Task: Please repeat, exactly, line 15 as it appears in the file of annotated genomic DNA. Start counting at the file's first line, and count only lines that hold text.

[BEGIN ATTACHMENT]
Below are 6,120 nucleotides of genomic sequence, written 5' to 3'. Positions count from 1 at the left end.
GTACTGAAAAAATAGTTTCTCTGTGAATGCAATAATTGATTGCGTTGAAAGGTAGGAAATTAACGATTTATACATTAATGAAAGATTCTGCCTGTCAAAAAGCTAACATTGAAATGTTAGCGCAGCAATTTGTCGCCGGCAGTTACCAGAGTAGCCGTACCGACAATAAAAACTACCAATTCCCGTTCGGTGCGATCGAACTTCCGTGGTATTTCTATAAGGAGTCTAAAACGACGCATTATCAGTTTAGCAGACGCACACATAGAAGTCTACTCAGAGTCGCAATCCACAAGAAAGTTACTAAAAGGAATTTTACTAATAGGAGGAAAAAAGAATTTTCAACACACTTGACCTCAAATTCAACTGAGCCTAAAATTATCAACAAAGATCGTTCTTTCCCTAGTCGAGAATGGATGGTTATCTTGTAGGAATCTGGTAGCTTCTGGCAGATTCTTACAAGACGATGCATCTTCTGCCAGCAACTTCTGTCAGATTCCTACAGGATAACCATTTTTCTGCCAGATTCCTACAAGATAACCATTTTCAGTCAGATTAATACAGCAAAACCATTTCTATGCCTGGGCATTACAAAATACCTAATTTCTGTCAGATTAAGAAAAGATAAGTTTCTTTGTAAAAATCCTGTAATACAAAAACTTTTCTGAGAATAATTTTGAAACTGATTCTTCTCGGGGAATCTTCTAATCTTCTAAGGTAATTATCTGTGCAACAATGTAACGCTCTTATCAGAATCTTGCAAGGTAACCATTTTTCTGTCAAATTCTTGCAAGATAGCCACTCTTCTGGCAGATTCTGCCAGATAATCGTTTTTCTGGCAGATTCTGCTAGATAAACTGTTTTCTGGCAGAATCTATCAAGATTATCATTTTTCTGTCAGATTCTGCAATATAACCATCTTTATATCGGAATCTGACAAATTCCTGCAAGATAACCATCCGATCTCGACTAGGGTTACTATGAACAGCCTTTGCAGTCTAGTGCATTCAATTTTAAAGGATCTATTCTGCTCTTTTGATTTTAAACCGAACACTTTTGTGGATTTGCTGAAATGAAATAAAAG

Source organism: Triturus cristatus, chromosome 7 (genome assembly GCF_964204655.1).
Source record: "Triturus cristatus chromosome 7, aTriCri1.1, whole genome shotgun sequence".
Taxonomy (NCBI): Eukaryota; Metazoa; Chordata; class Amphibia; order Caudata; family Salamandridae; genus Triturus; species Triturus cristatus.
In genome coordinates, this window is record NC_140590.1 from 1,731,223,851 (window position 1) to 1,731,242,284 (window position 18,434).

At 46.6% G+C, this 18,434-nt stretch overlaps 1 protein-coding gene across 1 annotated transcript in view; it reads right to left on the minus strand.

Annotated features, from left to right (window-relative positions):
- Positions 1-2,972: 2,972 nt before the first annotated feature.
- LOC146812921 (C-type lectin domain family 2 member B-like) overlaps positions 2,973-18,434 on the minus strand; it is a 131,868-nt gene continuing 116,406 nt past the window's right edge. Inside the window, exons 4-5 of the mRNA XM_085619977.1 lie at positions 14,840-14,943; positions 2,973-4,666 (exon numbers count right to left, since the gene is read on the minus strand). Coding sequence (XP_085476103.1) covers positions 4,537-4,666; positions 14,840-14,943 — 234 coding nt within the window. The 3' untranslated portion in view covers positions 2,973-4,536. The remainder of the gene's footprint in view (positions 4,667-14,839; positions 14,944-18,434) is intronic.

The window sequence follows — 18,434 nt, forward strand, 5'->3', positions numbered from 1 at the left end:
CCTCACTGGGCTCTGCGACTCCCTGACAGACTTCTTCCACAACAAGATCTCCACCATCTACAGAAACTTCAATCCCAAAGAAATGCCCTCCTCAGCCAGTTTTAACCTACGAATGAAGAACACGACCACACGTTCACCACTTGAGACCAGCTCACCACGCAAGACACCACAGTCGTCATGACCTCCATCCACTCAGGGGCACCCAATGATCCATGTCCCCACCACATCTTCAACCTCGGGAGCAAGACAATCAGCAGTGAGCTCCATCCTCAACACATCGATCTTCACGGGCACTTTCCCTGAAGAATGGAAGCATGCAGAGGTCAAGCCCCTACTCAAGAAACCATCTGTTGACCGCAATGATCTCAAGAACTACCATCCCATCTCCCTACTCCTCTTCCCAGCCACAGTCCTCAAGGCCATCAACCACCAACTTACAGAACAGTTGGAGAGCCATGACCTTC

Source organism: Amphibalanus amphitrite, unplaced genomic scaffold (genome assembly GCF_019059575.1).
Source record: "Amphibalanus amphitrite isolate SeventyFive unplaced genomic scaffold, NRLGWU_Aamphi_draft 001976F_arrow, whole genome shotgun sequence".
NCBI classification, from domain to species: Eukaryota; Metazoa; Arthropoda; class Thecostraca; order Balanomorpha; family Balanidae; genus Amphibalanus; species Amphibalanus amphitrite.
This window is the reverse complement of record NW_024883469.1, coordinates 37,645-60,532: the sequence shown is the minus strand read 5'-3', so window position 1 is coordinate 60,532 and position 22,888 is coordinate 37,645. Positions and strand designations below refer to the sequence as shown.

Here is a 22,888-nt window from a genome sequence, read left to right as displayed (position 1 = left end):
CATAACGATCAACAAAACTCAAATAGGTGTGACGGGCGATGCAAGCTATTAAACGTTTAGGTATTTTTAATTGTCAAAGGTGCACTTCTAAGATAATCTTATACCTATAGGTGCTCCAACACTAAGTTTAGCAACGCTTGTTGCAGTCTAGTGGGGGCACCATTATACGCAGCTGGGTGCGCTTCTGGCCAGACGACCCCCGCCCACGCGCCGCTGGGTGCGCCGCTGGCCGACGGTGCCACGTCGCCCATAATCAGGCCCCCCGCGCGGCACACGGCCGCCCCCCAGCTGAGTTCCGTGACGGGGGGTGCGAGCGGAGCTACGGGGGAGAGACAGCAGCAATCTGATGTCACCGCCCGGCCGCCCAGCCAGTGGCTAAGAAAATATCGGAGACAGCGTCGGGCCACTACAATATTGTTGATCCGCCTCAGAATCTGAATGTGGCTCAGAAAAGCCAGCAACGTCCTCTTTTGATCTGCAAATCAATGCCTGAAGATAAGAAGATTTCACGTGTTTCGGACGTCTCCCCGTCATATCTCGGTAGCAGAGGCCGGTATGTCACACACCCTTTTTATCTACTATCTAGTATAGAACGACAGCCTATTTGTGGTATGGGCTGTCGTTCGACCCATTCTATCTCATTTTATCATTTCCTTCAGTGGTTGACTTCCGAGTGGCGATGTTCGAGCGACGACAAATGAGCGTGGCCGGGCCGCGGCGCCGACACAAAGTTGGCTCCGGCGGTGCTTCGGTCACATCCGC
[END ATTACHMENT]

NCBI classification, from domain to species: Eukaryota; Metazoa; Arthropoda; class Thecostraca; order Balanomorpha; family Balanidae; genus Amphibalanus; species Amphibalanus amphitrite.